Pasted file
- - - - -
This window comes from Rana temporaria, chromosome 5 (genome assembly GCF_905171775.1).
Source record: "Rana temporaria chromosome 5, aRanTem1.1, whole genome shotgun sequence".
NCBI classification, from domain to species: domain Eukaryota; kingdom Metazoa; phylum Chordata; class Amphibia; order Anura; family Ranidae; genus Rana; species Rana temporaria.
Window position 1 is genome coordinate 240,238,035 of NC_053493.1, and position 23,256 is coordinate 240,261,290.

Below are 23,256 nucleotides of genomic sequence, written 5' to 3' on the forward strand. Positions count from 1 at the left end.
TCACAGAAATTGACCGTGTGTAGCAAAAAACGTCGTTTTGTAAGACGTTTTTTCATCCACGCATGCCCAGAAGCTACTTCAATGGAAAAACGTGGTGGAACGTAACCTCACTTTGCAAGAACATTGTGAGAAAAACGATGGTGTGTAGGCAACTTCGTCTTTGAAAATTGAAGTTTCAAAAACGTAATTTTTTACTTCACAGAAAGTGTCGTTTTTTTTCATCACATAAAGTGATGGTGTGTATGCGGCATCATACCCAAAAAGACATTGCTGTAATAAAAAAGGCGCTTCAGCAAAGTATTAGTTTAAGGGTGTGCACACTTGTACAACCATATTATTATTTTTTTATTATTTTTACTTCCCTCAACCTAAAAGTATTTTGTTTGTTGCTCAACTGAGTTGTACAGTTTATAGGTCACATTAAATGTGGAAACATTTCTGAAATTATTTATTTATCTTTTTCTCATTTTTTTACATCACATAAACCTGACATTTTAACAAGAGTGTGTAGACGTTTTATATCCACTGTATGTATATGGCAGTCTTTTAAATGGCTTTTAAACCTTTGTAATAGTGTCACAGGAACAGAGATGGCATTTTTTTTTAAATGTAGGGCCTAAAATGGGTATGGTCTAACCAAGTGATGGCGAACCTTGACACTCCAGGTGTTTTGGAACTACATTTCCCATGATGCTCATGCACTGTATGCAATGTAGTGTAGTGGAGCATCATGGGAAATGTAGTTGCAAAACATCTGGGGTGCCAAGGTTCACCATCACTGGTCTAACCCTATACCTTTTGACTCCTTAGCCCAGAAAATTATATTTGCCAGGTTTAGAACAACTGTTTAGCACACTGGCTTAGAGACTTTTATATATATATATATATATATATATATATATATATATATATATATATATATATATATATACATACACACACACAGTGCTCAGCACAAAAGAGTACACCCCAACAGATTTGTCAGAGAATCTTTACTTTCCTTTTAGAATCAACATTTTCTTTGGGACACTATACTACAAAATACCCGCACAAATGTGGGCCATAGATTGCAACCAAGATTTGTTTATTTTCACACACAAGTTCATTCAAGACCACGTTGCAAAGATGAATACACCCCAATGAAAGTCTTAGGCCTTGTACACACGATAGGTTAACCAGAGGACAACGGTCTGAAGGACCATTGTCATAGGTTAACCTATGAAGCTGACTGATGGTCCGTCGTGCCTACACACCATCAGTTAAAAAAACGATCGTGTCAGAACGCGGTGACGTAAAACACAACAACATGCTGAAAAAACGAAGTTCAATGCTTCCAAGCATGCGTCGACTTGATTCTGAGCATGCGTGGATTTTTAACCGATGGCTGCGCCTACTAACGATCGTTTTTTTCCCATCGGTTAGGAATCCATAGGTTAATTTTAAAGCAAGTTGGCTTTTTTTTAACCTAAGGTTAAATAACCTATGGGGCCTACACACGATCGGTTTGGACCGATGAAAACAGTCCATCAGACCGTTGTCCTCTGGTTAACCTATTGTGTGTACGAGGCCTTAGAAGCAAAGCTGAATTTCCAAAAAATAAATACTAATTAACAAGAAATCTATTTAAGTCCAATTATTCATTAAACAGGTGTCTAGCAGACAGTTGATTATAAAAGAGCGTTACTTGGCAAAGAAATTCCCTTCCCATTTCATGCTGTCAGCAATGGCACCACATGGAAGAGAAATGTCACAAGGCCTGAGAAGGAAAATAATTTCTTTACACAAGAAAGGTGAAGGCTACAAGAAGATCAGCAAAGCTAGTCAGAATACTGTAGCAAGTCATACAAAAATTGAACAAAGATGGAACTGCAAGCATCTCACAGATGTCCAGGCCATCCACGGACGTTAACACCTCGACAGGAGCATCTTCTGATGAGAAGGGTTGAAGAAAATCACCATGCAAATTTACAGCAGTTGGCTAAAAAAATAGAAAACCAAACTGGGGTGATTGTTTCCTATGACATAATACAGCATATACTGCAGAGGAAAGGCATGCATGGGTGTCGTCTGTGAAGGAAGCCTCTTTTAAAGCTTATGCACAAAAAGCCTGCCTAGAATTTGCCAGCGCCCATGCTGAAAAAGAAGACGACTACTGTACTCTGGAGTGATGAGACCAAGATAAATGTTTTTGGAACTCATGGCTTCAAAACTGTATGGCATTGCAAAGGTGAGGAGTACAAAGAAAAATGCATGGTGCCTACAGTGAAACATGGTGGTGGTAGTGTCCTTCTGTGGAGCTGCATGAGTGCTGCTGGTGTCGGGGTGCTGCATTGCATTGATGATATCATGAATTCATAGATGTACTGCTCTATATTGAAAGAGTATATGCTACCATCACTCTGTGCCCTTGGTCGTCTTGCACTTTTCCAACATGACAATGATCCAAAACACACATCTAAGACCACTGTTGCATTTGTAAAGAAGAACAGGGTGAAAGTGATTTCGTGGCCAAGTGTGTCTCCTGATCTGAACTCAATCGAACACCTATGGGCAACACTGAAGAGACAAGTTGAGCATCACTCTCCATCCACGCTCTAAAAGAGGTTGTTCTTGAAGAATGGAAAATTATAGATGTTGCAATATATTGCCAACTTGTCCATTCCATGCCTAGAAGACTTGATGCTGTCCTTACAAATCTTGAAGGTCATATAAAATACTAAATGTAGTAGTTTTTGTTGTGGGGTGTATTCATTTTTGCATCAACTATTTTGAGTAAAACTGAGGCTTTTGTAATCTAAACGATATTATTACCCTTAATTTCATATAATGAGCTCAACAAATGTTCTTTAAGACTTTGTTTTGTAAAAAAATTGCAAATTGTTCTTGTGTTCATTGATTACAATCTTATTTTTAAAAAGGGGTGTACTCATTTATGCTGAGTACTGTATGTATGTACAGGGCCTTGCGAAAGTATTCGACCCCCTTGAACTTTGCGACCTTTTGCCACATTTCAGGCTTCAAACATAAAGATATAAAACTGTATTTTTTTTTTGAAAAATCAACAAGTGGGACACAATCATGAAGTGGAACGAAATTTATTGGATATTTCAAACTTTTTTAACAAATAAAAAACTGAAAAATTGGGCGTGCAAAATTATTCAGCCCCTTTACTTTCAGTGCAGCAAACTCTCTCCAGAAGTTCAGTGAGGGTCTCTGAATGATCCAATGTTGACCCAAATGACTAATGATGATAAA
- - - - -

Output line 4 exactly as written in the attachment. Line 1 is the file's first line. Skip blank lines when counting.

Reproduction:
Window position 1 is genome coordinate 240,238,035 of NC_053493.1, and position 23,256 is coordinate 240,261,290.